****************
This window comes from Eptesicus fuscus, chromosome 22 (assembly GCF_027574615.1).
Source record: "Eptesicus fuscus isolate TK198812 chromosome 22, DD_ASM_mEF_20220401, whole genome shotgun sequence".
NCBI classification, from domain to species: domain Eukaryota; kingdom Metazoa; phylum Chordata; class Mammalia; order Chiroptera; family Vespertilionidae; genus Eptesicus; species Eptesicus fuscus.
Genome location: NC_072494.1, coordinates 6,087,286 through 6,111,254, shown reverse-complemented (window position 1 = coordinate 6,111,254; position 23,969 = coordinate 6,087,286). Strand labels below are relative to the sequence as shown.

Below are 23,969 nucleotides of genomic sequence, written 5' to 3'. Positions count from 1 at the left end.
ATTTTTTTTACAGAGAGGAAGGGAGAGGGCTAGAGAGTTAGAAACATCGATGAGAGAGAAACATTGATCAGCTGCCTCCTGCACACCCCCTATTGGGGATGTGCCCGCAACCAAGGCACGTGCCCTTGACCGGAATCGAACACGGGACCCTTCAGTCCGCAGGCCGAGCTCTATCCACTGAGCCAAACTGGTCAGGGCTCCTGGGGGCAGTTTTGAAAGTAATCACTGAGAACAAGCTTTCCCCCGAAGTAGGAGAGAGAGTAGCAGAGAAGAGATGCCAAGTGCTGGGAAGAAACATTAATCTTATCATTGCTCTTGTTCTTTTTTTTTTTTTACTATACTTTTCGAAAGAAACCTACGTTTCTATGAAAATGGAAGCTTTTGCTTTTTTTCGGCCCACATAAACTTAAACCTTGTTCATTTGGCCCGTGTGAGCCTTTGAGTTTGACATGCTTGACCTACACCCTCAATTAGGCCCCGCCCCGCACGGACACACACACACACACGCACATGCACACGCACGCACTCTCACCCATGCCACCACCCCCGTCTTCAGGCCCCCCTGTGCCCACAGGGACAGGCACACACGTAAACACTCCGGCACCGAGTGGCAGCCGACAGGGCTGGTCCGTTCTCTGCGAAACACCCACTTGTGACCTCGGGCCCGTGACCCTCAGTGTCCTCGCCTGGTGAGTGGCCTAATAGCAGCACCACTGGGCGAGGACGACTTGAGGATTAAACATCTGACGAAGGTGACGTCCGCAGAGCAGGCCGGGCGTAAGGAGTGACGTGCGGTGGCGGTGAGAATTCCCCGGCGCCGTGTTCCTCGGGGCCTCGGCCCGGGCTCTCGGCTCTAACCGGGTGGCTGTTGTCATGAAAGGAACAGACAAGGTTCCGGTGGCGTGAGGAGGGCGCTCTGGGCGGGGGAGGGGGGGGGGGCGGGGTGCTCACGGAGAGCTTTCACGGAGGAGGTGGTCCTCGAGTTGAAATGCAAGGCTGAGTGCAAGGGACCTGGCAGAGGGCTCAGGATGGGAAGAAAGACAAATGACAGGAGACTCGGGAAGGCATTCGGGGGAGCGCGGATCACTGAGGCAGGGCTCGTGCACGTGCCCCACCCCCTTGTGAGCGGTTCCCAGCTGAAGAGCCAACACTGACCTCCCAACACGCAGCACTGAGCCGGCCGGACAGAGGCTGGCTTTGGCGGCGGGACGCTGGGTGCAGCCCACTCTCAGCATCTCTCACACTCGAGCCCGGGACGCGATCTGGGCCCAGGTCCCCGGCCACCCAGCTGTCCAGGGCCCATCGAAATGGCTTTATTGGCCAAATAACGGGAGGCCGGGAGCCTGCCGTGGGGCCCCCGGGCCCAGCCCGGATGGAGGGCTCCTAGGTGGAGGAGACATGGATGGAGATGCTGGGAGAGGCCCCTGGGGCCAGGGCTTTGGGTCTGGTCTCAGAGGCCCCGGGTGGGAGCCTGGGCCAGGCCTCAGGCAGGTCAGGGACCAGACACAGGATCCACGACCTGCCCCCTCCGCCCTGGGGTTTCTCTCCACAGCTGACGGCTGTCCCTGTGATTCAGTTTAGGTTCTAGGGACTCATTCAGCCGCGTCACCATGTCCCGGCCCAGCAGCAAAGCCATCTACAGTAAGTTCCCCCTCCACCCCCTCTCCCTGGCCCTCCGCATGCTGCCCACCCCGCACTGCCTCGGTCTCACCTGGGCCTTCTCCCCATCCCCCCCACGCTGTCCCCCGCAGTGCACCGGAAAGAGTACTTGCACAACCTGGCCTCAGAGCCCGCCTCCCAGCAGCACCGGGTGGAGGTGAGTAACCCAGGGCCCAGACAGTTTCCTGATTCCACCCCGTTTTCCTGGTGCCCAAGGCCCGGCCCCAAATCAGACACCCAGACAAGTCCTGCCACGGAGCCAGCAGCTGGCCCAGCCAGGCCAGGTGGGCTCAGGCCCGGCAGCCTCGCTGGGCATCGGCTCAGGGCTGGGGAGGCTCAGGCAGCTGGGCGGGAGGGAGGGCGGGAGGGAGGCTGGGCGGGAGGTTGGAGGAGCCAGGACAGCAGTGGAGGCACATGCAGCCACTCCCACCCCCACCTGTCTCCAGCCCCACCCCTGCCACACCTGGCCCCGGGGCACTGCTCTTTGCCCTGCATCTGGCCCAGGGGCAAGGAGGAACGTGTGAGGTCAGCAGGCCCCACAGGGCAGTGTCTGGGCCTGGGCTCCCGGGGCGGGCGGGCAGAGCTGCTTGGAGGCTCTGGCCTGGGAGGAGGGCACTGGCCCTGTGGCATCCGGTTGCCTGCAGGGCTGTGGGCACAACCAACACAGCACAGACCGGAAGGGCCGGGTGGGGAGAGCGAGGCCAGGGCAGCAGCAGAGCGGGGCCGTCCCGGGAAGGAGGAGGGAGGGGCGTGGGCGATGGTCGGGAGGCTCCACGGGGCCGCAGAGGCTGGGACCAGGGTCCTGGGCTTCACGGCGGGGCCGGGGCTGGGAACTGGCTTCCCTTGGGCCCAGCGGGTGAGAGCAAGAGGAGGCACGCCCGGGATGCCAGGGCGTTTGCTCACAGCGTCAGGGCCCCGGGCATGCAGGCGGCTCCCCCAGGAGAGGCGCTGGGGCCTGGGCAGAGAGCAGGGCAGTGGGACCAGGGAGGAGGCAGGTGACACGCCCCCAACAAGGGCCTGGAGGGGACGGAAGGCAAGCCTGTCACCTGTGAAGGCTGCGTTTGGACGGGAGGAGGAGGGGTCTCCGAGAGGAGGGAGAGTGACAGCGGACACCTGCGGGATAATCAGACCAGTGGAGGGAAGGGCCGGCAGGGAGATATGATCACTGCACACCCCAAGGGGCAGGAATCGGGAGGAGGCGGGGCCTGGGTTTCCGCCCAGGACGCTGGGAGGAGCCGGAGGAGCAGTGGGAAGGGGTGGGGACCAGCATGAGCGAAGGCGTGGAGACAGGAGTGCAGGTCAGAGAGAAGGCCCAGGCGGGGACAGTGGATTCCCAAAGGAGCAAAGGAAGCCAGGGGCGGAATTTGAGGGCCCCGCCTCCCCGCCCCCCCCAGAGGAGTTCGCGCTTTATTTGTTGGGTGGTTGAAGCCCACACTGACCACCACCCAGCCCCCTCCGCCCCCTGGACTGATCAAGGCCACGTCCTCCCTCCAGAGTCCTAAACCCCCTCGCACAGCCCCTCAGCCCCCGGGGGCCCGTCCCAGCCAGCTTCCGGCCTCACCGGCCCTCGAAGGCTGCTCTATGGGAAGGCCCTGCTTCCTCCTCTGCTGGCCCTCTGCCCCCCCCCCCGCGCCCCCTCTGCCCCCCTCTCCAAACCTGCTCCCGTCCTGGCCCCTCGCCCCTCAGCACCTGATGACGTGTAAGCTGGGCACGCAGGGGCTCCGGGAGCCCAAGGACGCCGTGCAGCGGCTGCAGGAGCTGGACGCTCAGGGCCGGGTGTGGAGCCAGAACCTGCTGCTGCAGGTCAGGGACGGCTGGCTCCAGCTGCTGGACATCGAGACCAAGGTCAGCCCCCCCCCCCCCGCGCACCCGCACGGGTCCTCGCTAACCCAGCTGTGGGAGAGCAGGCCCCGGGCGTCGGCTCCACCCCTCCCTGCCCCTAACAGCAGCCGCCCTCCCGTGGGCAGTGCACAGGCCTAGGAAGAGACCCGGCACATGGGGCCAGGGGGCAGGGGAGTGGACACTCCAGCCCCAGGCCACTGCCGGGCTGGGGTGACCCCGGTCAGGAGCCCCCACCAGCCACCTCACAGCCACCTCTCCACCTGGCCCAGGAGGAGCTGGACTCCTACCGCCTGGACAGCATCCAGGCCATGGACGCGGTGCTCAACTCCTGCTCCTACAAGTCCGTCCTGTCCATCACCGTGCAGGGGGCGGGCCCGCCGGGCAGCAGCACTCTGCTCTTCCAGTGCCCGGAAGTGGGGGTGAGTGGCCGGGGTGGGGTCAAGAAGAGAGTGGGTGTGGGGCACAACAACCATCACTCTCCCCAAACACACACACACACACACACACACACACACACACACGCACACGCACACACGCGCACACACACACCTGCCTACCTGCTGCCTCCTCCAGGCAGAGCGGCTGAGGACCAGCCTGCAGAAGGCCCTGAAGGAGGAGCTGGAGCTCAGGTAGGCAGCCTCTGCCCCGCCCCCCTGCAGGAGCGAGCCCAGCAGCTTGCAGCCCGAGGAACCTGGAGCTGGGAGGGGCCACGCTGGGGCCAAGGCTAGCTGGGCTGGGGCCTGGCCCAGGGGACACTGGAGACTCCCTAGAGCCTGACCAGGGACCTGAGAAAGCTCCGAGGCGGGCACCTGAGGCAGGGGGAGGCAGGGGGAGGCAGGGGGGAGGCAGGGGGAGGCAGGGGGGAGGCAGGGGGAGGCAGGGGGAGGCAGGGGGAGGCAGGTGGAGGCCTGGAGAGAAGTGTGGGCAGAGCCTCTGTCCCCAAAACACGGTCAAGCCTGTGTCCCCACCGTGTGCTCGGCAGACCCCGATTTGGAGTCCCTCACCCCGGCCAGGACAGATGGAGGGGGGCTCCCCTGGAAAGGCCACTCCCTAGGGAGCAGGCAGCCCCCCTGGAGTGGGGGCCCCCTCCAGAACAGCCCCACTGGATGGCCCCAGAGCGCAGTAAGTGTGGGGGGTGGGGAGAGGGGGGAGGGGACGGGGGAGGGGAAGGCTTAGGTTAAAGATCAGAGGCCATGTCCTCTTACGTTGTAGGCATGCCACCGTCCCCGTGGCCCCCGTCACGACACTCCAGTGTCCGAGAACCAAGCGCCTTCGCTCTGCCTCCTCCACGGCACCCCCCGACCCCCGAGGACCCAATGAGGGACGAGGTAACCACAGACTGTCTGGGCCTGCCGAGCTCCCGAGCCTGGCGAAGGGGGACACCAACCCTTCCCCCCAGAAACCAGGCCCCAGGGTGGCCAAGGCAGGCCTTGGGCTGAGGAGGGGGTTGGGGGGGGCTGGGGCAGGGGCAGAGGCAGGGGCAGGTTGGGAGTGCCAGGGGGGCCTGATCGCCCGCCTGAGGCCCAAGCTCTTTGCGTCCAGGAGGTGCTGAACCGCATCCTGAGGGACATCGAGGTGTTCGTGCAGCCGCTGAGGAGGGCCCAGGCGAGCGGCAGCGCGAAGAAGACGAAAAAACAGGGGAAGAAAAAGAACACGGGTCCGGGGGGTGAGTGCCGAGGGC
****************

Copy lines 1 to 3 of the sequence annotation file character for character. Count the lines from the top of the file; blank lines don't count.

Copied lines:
This window comes from Eptesicus fuscus, chromosome 22 (assembly GCF_027574615.1).
Source record: "Eptesicus fuscus isolate TK198812 chromosome 22, DD_ASM_mEF_20220401, whole genome shotgun sequence".
NCBI classification, from domain to species: domain Eukaryota; kingdom Metazoa; phylum Chordata; class Mammalia; order Chiroptera; family Vespertilionidae; genus Eptesicus; species Eptesicus fuscus.